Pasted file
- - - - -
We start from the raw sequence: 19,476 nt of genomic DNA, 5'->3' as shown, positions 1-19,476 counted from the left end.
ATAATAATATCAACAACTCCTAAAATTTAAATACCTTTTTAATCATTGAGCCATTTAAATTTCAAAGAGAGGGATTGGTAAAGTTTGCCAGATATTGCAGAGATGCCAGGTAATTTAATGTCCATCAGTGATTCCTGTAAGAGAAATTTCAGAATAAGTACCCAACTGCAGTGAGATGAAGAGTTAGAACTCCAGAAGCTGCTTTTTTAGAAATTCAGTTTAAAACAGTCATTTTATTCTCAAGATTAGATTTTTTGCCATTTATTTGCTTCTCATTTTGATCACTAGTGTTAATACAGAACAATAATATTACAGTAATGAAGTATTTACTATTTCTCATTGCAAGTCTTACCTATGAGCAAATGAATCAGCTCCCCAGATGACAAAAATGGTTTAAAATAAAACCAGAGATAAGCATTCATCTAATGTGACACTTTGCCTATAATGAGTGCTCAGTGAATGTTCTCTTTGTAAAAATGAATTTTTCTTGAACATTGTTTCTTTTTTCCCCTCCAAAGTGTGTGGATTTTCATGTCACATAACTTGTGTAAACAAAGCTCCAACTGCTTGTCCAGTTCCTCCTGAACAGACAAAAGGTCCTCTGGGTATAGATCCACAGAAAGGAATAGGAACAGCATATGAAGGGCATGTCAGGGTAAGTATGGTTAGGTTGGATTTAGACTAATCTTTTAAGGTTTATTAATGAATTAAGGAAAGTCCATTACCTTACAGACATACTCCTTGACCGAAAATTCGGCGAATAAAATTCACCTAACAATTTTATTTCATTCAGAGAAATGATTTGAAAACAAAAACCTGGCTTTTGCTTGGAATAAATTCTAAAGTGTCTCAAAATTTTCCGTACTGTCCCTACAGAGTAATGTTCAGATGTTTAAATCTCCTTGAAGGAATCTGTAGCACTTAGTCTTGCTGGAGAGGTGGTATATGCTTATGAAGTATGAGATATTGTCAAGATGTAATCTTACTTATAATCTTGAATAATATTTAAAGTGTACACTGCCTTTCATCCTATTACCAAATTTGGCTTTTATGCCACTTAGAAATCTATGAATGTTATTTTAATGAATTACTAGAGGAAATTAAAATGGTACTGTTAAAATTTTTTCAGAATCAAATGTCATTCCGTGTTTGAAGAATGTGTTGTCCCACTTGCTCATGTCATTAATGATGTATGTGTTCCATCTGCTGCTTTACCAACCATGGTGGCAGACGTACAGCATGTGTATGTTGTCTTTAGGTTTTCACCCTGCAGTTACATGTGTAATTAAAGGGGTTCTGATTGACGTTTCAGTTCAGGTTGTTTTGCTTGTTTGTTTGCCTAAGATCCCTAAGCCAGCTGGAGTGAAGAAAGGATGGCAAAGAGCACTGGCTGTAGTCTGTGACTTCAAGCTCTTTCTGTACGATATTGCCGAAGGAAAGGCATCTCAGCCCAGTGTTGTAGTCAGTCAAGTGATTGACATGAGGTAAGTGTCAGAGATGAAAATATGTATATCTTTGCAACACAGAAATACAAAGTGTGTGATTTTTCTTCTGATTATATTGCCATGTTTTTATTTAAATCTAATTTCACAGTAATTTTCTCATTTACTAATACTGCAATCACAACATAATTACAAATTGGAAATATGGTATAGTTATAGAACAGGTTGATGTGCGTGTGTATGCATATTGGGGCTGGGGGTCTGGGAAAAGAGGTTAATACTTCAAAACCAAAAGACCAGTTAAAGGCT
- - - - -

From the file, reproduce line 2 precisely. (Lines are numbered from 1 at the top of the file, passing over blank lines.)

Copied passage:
ATAATAATATCAACAACTCCTAAAATTTAAATACCTTTTTAATCATTGAGCCATTTAAATTTCAAAGAGAGGGATTGGTAAAGTTTGCCAGATATTGCAGAGATGCCAGGTAATTTAATGTCCATCAGTGATTCCTGTAAGAGAAATTTCAGAATAAGTACCCAACTGCAGTGAGATGAAGAGTTAGAACTCCAGAAGCTGCTTTTTTAGAAATTCAGTTTAAAACAGTCATTTTATTCTCAAGATTAGATTTTTTGCCATTTATTTGCTTCTCATTTTGATCACTAGTGTTAATACAGAACAATAATATTACAGTAATGAAGTATTTACTATTTCTCATTGCAAGTCTTACCTATGAGCAAATGAATCAGCTCCCCAGATGACAAAAATGGTTTAAAATAAAACCAGAGATAAGCATTCATCTAATGTGACACTTTGCCTATAATGAGTGCTCAGTGAATGTTCTCTTTGTAAAAATGAATTTTTCTTGAACATTGTTTCTTTTTTCCCCTCCAAAGTGTGTGGATTTTCATGTCACATAACTTGTGTAAACAAAGCTCCAACTGCTTGTCCAGTTCCTCCTGAACAGACAAAAGGTCCTCTGGGTATAGATCCACAGAAAGGAATAGGAACAGCATATGAAGGGCATGTCAGGGTAAGTATGGTTAGGTTGGATTTAGACTAATCTTTTAAGGTTTATTAATGAATTAAGGAAAGTCCATTACCTTACAGACATACTCCTTGACCGAAAATTCGGCGAATAAAATTCACCTAACAATTTTATTTCATTCAGAGAAATGATTTGAAAACAAAAACCTGGCTTTTGCTTGGAATAAATTCTAAAGTGTCTCAAAATTTTCCGTACTGTCCCTACAGAGTAATGTTCAGATGTTTAAATCTCCTTGAAGGAATCTGTAGCACTTAGTCTTGCTGGAGAGGTGGTATATGCTTATGAAGTATGAGATATTGTCAAGATGTAATCTTACTTATAATCTTGAATAATATTTAAAGTGTACACTGCCTTTCATCCTATTACCAAATTTGGCTTTTATGCCACTTAGAAATCTATGAATGTTATTTTAATGAATTACTAGAGGAAATTAAAATGGTACTGTTAAAATTTTTTCAGAATCAAATGTCATTCCGTGTTTGAAGAATGTGTTGTCCCACTTGCTCATGTCATTAATGATGTATGTGTTCCATCTGCTGCTTTACCAACCATGGTGGCAGACGTACAGCATGTGTATGTTGTCTTTAGGTTTTCACCCTGCAGTTACATGTGTAATTAAAGGGGTTCTGATTGACGTTTCAGTTCAGGTTGTTTTGCTTGTTTGTTTGCCTAAGATCCCTAAGCCAGCTGGAGTGAAGAAAGGATGGCAAAGAGCACTGGCTGTAGTCTGTGACTTCAAGCTCTTTCTGTACGATATTGCCGAAGGAAAGGCATCTCAGCCCAGTGTTGTAGTCAGTCAAGTGATTGACATGAGGTAAGTGTCAGAGATGAAAATATGTATATCTTTGCAACACAGAAATACAAAGTGTGTGATTTTTCTTCTGATTATATTGCCATGTTTTTATTTAAATCTAATTTCACAGTAATTTTCTCATTTACTAATACTGCAATCACAACATAATTACAAATTGGAAATATGGTATAGTTATAGAACAGGTTGATGTGCGTGTGTATGCATATTGGGGCTGGGGGTCTGGGAAAAGAGGTTAATACTTCAAAACCAAAAGACCAGTTAAAGGCT